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The Bush Tetras - Rhythm and Paranoia: The Best of Bush Tetras Music Album Reviews

The Bush Tetras - Rhythm and Paranoia: The Best of Bush Tetras Music Album Reviews
This 3xLP box set surveys the influential New York group’s long career, reinforcing their post-punk bona fides and tracing their evolution over the course of four decades.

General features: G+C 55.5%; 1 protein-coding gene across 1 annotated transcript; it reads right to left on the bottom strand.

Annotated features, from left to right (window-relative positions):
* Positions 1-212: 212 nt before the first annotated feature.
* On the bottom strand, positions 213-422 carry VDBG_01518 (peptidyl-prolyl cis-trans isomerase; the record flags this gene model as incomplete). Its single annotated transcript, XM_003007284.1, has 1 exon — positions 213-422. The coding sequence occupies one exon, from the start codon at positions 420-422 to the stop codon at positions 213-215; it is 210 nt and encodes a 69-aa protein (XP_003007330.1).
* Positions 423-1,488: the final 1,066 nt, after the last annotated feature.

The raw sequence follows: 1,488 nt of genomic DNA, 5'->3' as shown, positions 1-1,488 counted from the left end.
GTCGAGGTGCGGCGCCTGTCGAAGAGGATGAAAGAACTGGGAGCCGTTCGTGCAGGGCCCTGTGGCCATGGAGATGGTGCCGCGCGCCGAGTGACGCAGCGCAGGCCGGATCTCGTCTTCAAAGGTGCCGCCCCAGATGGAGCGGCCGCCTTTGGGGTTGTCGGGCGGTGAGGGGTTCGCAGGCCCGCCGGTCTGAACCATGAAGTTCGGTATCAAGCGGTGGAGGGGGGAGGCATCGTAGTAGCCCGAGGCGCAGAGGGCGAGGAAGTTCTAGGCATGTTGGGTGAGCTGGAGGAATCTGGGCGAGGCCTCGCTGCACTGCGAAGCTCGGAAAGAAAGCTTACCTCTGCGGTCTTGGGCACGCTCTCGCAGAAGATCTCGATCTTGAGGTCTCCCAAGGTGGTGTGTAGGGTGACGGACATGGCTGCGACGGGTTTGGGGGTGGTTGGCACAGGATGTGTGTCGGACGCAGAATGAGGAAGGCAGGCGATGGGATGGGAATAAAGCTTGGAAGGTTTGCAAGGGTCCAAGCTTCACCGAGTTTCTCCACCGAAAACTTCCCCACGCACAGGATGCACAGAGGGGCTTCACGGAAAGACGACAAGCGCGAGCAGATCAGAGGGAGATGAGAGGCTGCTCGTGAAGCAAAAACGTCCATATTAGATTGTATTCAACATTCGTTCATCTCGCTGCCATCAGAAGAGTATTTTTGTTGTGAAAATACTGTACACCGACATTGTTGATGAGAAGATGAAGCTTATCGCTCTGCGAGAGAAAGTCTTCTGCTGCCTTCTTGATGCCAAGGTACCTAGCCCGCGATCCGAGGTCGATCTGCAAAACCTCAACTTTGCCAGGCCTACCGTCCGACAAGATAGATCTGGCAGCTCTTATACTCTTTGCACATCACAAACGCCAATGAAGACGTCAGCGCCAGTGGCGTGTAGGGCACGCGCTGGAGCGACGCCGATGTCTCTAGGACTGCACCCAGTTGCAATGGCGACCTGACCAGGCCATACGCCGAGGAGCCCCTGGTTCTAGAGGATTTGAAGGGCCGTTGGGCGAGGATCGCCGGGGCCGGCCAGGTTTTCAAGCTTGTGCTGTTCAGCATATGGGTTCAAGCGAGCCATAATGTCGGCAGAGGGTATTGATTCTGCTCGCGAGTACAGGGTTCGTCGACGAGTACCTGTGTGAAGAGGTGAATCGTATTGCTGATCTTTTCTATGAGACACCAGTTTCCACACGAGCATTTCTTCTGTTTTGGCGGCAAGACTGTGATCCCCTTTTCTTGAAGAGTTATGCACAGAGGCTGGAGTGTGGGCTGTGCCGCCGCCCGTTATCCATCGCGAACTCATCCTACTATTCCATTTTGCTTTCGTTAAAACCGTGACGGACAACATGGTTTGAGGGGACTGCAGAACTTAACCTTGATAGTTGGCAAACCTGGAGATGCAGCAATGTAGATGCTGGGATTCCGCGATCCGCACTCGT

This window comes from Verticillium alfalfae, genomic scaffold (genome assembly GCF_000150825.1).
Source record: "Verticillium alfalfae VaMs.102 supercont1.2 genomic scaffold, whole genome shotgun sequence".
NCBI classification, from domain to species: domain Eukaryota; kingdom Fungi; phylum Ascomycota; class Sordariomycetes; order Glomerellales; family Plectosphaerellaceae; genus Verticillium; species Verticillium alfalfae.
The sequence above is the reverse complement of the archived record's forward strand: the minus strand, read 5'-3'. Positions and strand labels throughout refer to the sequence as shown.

Bush Tetras never wanted to be pigeonholed as a no wave band. Though guitarist Pat Place co-founded the group after leaving no-wave luminaries the Contortions in 1979, bringing roadie Laura Kennedy as Bush Tetras’ original bassist, they outlasted the short-lived but deeply influential NYC underground movement, evolving through multiple eras. In a 2019 interview, late drummer Dimitri Papadopoulos (better known as Dee Pop) explained that they consider themselves to be “part of the lineage of great bands that evolved from the CBGB’s scene” such as the Ramones, Television, or Patti Smith. Across 29 songs (plus two digital-only bonus tracks), this chronologically organized 3xLP box set compiles highlights from each of Bush Tetras’ periods of recorded output—the early 1980s, late 1990s, and late 2010s—revealing just how vital they remained in each decade.